European election results revealed

As the dust settles from the European elections, the UK results have been thoroughly dissected. But what do the EU-wide results mean for the future, and how may they affect interactive entertainment here in the UK? We take a look with some help from our friends at ISFE.

The results

It seems that the UK results were similar to the wider EU results. For background, although the electorate will vote for candidates representing their national parties, successfully elected MEPs will go on to sit with their equivalent European political groups comprised of various nationalities – not their national party. We’ve listed the UK national parties and their European counterparts underneath this article.

Domestically, the Brexit Party have seen the most success for an individual party – however, the pro-Remain parties combined gained the most vote share, at the expense of both the Conservatives and Labour. The Liberal Democrats specifically did extremely well, hopping to second place.

The backlash against the two main parties in the UK appears to have been reflected in the EU parliament as well. The two traditionally major EU groups did not win enough seats each and are now unable to command a majority by themselves for the first time in EU history, leading to some tricky arithmetic to devise a workable coalition. It is likely that these two main EU parliament parties (the European Peoples Party, and the Socialists & Democrats), will have to not only join forces, but also enlist a third party in order to hit the minimum number of seats to hold a parliament.

The group which UK Conservative party candidates sit with (the European Conservatives & Reformists group), saw losses, whilst the liberals and Eurosceptic groups gained seats – just as it happened domestically in the UK.

Indeed, the liberal European group (Alliance of Liberals & Democrats) appear to have had the biggest success, becoming the third biggest EU Parliament party. They are likely to be the missing third piece to a working coalition. Their success was likely bolstered by the performance of the UK Liberal Democrats who sit with this group. The UK will the second biggest contributor of MEPs to the liberals. They, and their policies, will hold much more influence than before.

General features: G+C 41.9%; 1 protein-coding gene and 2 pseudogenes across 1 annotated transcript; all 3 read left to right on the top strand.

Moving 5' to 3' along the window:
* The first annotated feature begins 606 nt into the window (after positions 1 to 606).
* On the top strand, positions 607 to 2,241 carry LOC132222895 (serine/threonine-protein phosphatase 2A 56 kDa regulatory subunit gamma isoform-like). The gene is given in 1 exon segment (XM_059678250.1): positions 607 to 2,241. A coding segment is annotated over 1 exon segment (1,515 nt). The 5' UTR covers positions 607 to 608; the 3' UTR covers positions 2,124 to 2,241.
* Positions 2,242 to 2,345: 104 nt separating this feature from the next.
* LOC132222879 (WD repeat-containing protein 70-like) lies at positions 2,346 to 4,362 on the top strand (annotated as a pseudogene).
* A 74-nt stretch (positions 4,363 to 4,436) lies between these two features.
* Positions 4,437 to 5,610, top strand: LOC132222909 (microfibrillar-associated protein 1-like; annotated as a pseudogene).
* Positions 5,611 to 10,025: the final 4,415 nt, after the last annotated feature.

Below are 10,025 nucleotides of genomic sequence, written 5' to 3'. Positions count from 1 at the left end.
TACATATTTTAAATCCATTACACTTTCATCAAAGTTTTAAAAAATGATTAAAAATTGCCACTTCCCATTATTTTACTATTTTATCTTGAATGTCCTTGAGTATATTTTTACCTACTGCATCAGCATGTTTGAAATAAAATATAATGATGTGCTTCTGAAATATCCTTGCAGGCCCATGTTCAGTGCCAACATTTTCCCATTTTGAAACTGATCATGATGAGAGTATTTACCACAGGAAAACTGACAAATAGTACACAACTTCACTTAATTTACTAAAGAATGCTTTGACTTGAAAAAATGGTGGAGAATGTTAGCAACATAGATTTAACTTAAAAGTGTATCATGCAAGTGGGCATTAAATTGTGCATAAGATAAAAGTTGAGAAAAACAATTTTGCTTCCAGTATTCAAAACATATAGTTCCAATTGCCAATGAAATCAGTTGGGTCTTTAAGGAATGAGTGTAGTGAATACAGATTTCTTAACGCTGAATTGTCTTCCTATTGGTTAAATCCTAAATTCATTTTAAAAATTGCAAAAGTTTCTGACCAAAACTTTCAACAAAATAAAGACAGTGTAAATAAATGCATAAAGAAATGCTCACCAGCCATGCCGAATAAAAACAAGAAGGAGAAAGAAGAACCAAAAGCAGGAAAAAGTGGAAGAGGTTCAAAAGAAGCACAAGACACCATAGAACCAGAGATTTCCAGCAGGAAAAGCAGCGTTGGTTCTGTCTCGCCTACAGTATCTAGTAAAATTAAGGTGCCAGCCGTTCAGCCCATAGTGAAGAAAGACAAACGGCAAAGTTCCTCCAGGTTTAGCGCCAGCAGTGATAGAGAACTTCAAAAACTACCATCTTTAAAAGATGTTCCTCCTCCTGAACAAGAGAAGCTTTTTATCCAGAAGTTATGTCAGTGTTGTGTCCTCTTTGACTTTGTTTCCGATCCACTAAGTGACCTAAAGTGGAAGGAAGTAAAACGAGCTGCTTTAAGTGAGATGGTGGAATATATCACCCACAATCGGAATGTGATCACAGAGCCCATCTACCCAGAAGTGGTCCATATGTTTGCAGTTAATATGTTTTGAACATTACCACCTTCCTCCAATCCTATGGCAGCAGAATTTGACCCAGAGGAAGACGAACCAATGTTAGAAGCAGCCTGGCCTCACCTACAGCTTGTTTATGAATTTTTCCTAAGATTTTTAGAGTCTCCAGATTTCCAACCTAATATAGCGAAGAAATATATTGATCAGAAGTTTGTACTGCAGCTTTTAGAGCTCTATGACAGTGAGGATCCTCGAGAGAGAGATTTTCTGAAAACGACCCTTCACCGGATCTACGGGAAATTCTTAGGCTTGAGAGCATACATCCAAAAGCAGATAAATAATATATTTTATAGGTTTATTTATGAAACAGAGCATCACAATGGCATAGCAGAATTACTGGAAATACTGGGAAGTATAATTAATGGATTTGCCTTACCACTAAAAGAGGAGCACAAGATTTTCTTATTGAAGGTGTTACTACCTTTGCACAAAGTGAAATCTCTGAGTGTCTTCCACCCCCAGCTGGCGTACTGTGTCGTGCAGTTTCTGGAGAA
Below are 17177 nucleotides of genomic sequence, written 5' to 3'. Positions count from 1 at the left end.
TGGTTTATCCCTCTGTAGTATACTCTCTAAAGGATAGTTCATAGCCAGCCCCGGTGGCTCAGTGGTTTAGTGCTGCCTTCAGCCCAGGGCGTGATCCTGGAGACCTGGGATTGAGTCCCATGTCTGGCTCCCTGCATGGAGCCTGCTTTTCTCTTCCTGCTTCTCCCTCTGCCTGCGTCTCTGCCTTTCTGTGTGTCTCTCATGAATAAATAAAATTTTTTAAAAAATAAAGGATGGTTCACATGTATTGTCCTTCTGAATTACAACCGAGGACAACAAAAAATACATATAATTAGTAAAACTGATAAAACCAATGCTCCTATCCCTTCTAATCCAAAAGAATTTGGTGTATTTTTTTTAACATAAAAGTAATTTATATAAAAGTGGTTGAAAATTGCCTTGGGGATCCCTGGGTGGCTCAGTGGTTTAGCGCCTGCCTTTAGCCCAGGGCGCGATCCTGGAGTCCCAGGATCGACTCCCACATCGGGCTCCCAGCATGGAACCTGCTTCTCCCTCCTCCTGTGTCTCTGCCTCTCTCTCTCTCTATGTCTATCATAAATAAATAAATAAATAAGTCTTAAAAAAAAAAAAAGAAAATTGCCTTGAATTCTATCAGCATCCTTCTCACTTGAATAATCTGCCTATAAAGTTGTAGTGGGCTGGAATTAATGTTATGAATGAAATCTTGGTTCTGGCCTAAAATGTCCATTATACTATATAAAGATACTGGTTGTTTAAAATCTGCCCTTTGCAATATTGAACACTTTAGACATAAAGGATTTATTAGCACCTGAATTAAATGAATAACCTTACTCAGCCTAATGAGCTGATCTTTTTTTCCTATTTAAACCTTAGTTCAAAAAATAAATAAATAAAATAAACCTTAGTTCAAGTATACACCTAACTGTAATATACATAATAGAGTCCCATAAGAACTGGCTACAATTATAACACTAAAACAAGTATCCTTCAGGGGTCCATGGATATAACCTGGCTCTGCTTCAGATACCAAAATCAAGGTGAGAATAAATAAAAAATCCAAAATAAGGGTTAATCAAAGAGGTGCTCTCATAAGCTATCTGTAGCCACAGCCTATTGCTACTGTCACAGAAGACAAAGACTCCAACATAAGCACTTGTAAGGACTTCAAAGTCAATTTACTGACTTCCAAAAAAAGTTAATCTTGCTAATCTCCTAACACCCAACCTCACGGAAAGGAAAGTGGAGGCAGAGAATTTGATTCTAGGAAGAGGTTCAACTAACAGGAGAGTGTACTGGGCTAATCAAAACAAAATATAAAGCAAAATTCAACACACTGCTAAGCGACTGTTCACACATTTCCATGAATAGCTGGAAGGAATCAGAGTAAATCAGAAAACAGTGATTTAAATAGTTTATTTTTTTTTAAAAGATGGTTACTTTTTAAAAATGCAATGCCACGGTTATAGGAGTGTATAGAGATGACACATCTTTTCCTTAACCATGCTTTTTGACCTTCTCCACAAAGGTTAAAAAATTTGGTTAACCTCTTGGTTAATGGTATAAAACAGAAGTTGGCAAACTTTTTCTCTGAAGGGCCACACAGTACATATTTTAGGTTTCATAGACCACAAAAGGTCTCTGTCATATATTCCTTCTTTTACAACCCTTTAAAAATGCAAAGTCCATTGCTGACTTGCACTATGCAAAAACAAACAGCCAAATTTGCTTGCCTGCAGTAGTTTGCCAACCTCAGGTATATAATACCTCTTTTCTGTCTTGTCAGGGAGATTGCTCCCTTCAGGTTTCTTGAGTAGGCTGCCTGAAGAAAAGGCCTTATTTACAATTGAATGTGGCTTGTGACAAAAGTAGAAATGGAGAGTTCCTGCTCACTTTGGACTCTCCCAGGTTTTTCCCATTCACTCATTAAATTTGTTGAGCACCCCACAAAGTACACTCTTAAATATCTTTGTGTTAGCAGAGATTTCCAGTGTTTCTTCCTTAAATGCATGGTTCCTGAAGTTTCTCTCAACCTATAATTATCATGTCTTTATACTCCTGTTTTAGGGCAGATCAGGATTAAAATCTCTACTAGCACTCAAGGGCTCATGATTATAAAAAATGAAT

However, the Brexit party’s success in the UK also boosted the numbers of their equivalent European group, which admittedly is mainly just them.

The Greens also saw an increase, and now represent 9% of the chamber.

The implications

With the future direction of the Digital Single Market, the opportunities and threats around artificial intelligence and Europe’s position on digital taxation all likely to feature on the agenda, it is possible that if the UK were to remain in the EU during this parliament, implications may follow. From the manifestos of the three parties likely to form a coalition, the possible implications may include:

  • Greater regulation of the digital economy. 
  • Competition policy to prevent abuse of dominant positions in the digital economy
  • Further investment in new technologies, such as Artificial Intelligence.
  • A digital tax on large companies. 
  • All three have expressed their intent to unveil a large investment plan to support digital infrastructure and to fix the digital skills gap.

Graph provided by ISFE. The seats may vary from the final numbers as votes are still taking place

Quick facts:

  • The total number of seats in the European parliament is 751.
  • 376 seats are needed at minimum to command a majority.
  • Here are some of the national parties followed by the corresponding European parliament group that they would sit with if successfully elected:
    • The Labour Party – The Progressive Alliance of Socialists & Democrats (S&D)
    • The Conservative Party – The European Conservatives and Reformists Group (ECR)
    • The Liberal Democrats – Alliance of Liberals and Democrats (ALDE)
    • The Green party – The Greens